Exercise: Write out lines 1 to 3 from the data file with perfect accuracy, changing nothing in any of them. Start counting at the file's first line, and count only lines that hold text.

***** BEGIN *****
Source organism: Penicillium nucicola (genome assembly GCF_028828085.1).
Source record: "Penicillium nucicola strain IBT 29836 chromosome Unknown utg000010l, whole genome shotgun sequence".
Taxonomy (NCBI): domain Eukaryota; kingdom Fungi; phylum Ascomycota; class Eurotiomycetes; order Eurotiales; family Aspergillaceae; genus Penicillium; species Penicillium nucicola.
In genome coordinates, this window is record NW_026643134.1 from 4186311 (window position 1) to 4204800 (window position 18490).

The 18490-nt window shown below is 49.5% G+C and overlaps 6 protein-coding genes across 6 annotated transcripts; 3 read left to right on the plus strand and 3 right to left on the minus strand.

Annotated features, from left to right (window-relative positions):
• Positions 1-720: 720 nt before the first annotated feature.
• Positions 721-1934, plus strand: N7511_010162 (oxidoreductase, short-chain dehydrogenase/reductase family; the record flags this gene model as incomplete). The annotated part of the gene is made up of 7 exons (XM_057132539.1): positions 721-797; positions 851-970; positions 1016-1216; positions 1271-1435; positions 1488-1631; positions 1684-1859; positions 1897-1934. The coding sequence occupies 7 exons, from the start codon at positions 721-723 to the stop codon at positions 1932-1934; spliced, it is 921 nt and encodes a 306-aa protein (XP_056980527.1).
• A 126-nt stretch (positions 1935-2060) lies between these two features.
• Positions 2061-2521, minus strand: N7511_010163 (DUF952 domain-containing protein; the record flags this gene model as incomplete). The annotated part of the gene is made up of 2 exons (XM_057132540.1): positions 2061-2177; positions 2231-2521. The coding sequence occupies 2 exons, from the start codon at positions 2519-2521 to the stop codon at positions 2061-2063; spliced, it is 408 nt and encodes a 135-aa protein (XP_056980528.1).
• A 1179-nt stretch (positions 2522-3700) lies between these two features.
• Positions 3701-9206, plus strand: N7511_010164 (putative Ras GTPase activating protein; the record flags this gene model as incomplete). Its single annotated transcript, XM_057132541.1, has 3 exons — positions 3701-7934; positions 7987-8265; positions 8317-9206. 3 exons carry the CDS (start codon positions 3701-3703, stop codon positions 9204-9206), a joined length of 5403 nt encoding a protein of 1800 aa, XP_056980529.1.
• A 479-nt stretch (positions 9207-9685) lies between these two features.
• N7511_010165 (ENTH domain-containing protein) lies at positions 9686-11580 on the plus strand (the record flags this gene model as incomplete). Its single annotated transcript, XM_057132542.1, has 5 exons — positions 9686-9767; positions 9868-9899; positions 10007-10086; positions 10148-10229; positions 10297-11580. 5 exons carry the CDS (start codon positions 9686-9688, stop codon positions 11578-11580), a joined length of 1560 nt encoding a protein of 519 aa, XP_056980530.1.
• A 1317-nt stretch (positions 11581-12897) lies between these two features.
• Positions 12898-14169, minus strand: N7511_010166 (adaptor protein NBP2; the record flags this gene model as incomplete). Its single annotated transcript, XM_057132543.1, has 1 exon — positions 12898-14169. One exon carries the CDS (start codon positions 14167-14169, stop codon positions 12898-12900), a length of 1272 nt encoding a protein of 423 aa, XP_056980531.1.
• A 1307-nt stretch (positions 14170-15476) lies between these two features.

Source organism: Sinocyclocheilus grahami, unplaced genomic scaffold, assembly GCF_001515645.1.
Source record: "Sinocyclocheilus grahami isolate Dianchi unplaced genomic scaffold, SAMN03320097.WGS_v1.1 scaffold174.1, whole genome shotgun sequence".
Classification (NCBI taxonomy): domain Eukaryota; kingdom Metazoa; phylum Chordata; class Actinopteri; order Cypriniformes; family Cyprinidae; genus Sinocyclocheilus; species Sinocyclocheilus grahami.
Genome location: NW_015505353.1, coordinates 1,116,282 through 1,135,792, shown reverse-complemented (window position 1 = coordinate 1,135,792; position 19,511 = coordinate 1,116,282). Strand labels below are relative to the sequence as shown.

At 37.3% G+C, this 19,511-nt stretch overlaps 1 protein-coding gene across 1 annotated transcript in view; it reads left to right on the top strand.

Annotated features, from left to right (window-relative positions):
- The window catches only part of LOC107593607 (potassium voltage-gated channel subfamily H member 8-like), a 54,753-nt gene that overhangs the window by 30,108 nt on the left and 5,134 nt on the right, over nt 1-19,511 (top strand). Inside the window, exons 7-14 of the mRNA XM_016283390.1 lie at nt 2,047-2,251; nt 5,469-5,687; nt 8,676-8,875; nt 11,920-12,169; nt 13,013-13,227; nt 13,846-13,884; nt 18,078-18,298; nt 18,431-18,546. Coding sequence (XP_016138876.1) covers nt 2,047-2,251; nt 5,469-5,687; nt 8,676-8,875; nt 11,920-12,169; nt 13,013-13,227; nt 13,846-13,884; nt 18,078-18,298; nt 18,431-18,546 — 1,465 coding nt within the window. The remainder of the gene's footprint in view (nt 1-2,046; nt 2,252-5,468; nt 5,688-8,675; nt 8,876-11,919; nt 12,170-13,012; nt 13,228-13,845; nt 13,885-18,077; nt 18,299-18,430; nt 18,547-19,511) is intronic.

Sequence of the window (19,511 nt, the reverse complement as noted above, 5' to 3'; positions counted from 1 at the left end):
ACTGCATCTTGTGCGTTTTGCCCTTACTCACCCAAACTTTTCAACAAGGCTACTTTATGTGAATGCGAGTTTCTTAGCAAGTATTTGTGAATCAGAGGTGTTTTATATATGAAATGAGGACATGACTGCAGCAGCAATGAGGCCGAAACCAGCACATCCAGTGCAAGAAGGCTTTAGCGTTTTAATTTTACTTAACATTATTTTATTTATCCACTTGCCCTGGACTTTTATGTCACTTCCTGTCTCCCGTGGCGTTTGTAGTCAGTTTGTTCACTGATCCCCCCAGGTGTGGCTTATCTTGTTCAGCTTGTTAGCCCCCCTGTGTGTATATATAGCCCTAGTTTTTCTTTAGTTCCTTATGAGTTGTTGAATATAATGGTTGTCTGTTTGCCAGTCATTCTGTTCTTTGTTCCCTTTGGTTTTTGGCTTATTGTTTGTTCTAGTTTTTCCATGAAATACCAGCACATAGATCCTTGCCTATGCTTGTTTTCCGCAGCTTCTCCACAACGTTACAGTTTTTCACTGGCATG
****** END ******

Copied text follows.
Source organism: Penicillium nucicola (genome assembly GCF_028828085.1).
Source record: "Penicillium nucicola strain IBT 29836 chromosome Unknown utg000010l, whole genome shotgun sequence".
Taxonomy (NCBI): domain Eukaryota; kingdom Fungi; phylum Ascomycota; class Eurotiomycetes; order Eurotiales; family Aspergillaceae; genus Penicillium; species Penicillium nucicola.